"Whatever," she replied. For months she'd stopped looking at him when she spoke to him. But now she looked him straight in the eye. He looked away.

"Do you think she'll understand?" he asked as he looked at the child. They could hear her laughter tinkle through the air as she rode. "Black Beauty!" she'd called the horse, when she first saw it.

"No," was the reply. He could feel her eyes bore into him as she spoke. "But she'll learn to accept."

"I'll visit her on weekends," he said. He hoped she wouldn't refuse.

"She won't stop being your daughter," his wife said. But in a short while she'd stop being his wife. Would she find someone else? Would she get married again? He felt his knees go weak.

He couldn't bring himself to say anything more. So they stared silently at their daughter who was riding slowly back towards them. She'd stopped laughing and looked more scared than excited.

The joyride was over.
The End

Of Art Festivals

on Posted by Rajesh J Advani
Labels: ,
I just found out from the The Unknown Indian's blog that Vasantahabba has been cancelled for the second year in a row. Vasantahabba, is a festival of dance and music that runs from sunset to sunrise on the first weekend of February, on the outskirts of Bangalore. It is usually held at Nrityagram, the dance school founded by the late Protima Bedi. 2005 saw the organizers canceling it to pay respect to the memory of the victims of the December 2004 Tsunami. This year though, the festival was cancelled due to lack of funds.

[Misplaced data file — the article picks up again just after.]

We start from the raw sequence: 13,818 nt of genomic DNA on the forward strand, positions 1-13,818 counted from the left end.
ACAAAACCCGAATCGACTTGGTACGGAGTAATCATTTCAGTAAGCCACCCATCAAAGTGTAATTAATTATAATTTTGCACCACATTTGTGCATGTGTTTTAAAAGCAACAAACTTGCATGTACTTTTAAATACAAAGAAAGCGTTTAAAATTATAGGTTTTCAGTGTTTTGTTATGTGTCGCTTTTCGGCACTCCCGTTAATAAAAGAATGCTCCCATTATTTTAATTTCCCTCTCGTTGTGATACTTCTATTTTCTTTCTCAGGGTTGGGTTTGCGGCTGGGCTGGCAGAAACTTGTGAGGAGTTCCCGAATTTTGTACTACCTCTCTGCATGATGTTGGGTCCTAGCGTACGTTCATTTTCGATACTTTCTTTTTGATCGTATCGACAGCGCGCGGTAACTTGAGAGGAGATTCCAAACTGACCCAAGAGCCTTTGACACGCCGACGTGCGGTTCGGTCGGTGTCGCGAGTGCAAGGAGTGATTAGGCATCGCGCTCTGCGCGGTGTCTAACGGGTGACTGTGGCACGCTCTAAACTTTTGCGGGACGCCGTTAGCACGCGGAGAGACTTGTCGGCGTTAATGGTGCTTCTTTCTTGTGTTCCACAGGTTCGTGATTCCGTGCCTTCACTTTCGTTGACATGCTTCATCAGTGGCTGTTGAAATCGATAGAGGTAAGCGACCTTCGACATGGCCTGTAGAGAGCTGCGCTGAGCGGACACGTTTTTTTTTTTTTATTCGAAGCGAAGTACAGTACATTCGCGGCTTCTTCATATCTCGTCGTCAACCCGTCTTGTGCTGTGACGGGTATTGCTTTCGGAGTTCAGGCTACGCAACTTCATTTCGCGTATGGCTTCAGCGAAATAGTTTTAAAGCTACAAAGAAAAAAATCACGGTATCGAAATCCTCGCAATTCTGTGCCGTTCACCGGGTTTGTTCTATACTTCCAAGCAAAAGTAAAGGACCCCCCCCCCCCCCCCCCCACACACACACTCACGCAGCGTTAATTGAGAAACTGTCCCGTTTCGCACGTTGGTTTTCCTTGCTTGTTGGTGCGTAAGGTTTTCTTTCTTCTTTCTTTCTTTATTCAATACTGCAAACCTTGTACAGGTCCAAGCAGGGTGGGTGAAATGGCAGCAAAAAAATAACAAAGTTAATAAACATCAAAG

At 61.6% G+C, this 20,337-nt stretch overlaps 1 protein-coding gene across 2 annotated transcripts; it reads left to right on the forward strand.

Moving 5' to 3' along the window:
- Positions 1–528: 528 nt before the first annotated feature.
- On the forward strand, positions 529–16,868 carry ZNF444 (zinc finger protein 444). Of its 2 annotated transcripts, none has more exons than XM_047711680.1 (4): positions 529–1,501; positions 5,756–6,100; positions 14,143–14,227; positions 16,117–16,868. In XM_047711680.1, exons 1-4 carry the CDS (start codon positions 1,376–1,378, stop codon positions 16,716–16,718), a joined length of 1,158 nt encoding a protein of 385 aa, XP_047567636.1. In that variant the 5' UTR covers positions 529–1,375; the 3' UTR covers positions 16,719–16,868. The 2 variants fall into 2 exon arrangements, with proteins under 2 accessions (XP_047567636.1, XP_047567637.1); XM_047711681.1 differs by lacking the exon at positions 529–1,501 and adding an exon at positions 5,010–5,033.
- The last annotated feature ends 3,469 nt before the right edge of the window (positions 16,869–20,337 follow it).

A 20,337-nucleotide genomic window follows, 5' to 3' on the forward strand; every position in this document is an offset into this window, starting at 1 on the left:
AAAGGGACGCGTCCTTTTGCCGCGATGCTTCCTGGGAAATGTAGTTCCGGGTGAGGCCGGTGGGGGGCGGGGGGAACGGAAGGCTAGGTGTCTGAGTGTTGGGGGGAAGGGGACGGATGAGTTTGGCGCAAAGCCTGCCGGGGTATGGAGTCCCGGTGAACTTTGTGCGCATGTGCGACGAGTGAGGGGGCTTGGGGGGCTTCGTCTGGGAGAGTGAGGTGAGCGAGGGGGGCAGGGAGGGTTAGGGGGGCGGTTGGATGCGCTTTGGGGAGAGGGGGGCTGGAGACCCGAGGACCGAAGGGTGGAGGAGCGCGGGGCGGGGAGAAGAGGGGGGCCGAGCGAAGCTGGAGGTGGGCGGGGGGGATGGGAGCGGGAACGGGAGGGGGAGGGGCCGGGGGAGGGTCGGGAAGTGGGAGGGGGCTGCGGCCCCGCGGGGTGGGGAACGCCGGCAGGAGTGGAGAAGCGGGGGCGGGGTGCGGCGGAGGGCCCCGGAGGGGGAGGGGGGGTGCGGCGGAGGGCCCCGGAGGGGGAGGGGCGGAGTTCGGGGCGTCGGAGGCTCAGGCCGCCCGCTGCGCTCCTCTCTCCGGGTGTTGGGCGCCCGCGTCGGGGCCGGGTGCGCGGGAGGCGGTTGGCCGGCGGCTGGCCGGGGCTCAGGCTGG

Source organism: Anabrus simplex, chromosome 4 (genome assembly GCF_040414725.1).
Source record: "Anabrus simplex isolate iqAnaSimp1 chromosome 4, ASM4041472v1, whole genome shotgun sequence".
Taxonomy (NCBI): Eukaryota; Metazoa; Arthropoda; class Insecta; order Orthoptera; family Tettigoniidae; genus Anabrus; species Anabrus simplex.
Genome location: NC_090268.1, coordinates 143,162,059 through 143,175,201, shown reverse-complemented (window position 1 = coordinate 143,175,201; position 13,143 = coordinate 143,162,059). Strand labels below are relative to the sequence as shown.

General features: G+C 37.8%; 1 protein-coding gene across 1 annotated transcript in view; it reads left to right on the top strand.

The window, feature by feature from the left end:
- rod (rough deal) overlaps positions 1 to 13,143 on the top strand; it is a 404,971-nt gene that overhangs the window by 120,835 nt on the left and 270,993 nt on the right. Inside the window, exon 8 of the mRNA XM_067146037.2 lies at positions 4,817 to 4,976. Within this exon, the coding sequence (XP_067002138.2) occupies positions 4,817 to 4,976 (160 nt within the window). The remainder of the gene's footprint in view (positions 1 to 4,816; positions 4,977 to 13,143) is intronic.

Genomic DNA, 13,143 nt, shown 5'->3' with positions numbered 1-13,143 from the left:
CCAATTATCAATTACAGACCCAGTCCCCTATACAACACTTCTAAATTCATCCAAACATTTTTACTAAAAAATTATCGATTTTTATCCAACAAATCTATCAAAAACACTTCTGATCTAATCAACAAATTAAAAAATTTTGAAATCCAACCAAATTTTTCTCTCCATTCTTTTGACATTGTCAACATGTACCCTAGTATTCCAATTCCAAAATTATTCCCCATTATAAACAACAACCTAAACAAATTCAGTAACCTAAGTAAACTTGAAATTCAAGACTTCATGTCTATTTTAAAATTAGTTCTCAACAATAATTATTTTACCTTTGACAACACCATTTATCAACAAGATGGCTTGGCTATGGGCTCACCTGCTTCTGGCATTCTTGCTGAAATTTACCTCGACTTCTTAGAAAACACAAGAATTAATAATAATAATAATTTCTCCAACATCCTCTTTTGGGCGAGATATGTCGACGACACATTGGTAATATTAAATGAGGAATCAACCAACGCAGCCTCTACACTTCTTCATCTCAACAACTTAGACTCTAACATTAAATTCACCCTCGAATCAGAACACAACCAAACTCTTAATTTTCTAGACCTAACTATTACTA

I attended Vasantahabba on a visit to Bangalore in 2001 and have been aching to go back ever since. It was definitely one of the best experiences I've had, ever. To find out how to make sure there is a Vasantahabba 2007, check this post.

I'm in Bombay for the weekend on some personal work and have been seeing huge billboards all over the place advertising the Kala Ghoda Arts Festival. From coverage at the official blog it seems to be an event that no art lover in Bombay should miss. Now I don't consider myself to be one of those artsy/intellectual types, but I'm still not happy that I'm probably not going to be able to take advantage of my trip to Bombay to see some of the events, like for example "Prayog" - An experiment in Bharatnatyam at Rampart Row.

But if you can, do check out the schedule and take advantage of this once-a-year amalgam of art. There's an HTML-only version of the schedule here if you have any trouble with the PDF link.

Update: Do check out the contests hosted at Caferati as part of the fest. The deadline for the Flash Fiction contest is gone (unless there's another extension) but the SMS Poetry contest is still on. So get your entries in quick!

Baby Talk: The BlogLand Chronicles - 4

on Posted by Rajesh J Advani
Labels: , , ,
First: Beginning: The BlogLand Chronicles - 1
Previous: Republic Day: The BlogLand Chronicles - 3
Anil and I were discussing the different love songs King Kong could have sung had he only bothered to learn Hindi, when Prakash walked into BlogLand.

"Hey, Prakash!" I said. "How's the baby coming along?" Prakash's wife had given birth to their first child a couple of weeks before. Ever since then, that was the only thing he could talk about.

"Oh, don't even ask," he replied as he sat down at our table, holding his head in his hands.

"Why, what happened?" I asked, concerned. Until the last conversation, which was only a few days ago, talking about the baby was what made him happiest.

"She sleeps all day, and stays awake all night."